Content and photos courtesy of Beijing Tourism
- Area: 16,410.54 km2 (6,336.14 sq mi)
- Calling Code: 10
- Currency: Renminbi (yuan)(¥)[g] (CNY)
- Population (EST): 21,150,000
- Official language: Standard Chinese
- Time Zone: China Standard
Beijing – Getting Around
Beijing is big. In fact, Beijing is a province all of its own, but fortunately most of the things tourists are interested in are located within the reasonably small downtown area.
When we say ‘downtown’ or ‘central Beijing’ we generally mean the area within the second ring road, or within the circle line of the subway. Calling it the ‘second ring road’ is a bit confusing, it’s actually the innermost. The theoretical ‘first ring road’ is Chang’an Jie, which runs East-West across central Beijing and is not in any way ring-like.
The Beijing subway is possibly the best way to get around Beijing. There are currently two main lines and one other that goes wandering off through the Northern suburbsThe Beijing subway is extremely cheap, very rarely out of service, and the speed puts Beijing’s buses to shame. All this leads to its one disadvantage – horrendous crowds.
The two Beijing subway lines you’re most likely to use are Line 1 (The East-West Line) and Line 2 (The Circle Line). The East-West Line runs through the heart of Beijing, past Tiananmen Square, and intersects the Circle Line at Jianguomen and Fuxingmen. The Circle Line follows the route of the Second Ring Road, roughly encircling central Beijing. Line 13 has two interchanges with the Circle Line and meanders away to the North from there.
Line 5 runs North-South through Dong Cheng, the Eastern part of central Beijing, meeting the circle line at Yonghegong and Chongwenmen, and Line 1 at Dongdan.
Currently the flat fare for a single journey on the Beijing subway is 3Y irrespective of how far you travel, which line or any interchanges, but this will probably rocket in the near future.
Beijing taxis are a really good way to get around and mercifully cheap. The flagfall fare is 10Y and a further 2.0Y or 1.6Y per km thereafter depending on the type of taxi. The rate per km is indicated by sticker in the back window, rates go up 20% at night.
Beijing taxis are being standardised in the drive to modernise the city. Older 1.2Y/km taxis are being phased out and the colour scheme is being standardised (yellow bottom, roof coloured according to the taxi firm). A red light on the dashboard comes on when the taxi is looking for a fare. There are often taxi ranks near bus stops but it’s ok to wave down a taxi anywhere except at junctions. Beijing taxi drivers are legally obliged to use the meter, if they don’t then tell them to.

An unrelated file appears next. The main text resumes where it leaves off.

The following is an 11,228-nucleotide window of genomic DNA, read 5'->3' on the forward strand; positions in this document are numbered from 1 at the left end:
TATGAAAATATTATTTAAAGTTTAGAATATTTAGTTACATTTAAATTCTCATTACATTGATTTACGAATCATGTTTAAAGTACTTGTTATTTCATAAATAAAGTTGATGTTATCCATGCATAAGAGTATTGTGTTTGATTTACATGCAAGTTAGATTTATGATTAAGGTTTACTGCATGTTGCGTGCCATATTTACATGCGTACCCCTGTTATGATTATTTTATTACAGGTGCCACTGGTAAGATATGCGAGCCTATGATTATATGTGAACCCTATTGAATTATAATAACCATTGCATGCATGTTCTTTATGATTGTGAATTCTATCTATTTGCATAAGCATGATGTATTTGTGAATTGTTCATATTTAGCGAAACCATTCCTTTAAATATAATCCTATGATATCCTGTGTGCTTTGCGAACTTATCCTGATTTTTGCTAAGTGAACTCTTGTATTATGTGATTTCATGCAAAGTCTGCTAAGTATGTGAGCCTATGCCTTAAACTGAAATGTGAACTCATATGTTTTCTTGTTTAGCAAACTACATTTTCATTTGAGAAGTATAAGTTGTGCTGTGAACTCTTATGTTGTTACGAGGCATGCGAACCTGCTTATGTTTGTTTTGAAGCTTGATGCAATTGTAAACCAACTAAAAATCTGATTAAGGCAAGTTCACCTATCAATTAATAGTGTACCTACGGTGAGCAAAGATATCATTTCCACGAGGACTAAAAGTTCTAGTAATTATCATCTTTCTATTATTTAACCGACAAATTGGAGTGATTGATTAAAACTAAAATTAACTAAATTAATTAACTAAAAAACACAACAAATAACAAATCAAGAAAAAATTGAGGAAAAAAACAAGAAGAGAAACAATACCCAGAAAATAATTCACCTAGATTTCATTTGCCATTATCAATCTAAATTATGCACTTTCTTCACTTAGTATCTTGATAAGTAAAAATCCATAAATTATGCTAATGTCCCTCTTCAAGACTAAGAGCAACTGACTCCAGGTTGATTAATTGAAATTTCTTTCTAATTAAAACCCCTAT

Most Beijing taxi drivers are honest and will chat happily away in a thick Beijing accent decipherable only by their immediate families. An unscrupulous minority may try to boost the fare by taking you the long way round so try to keep track of where you’re going on the map. Taxi drivers love to get onto one of Beijing’s ring roads, often quicker but invariably more expensive.
Steer well clear of the ‘taxi drivers’ who approach you at the airport saying ‘hello taxi’. Note that they picked out the foreigner. The same applies to drivers who lurk outside railway stations, bus stations and hotels. All of these places have taxi ranks, if they’re not in it then they’re up to no good.
In all legitimate Beijing taxis you’ll notice the driver’s photograph, name and identification number on a laminated plastic card on the dashboard. If you think you’re being scammed then look and sound annoyed (without losing your temper) and make a show of writing down the their details. They’ll straighten up soon enough.
Beijing buses are slow, old and crowded and the roads are choked with traffic. One of the few advantages of taking a bus in Beijing is that you can have fun counting the number of old ladies who pass you as you wait for hour after hour in traffic jams. Not only are Beijing’s buses overcrowded and slow, but you face the added problem of all the destinations being written in Chinese.
For decades the bicycle was king in Beijing, and it’s still a very good way to get round. The city’s dead flat and there are very good bicycle lanes. Beijing’s car drivers are perhaps not the most considerate, but this drawback is made up for by safety in numbers – there are still loads of cyclists in Beijing.
If you decide to cycle around Beijing, try and fit a hutong into your route map. Cycling through a Beijing hutong is an enchanting, unforgettable experience.
Bicycles can be hired from most budget hotels and there are bike lots (sometimes with an attendant) everywhere you look. You can expect to pay anything from 10-50Y for one day’s hire and you’ll have to leave a deposit. Bicycle theft is a huge problem in Beijing, put your bike nicely in the middle, away from the roadside but in plain sight.
Safety: Bike lights and crash helmets are an unknown phenomenon in Beijing. We strongly recommend you bring your own. If not, be extremely careful at night and wear bright clothing. Be particularly careful at junctions, where cars turn right irrespective of the colour of the lights.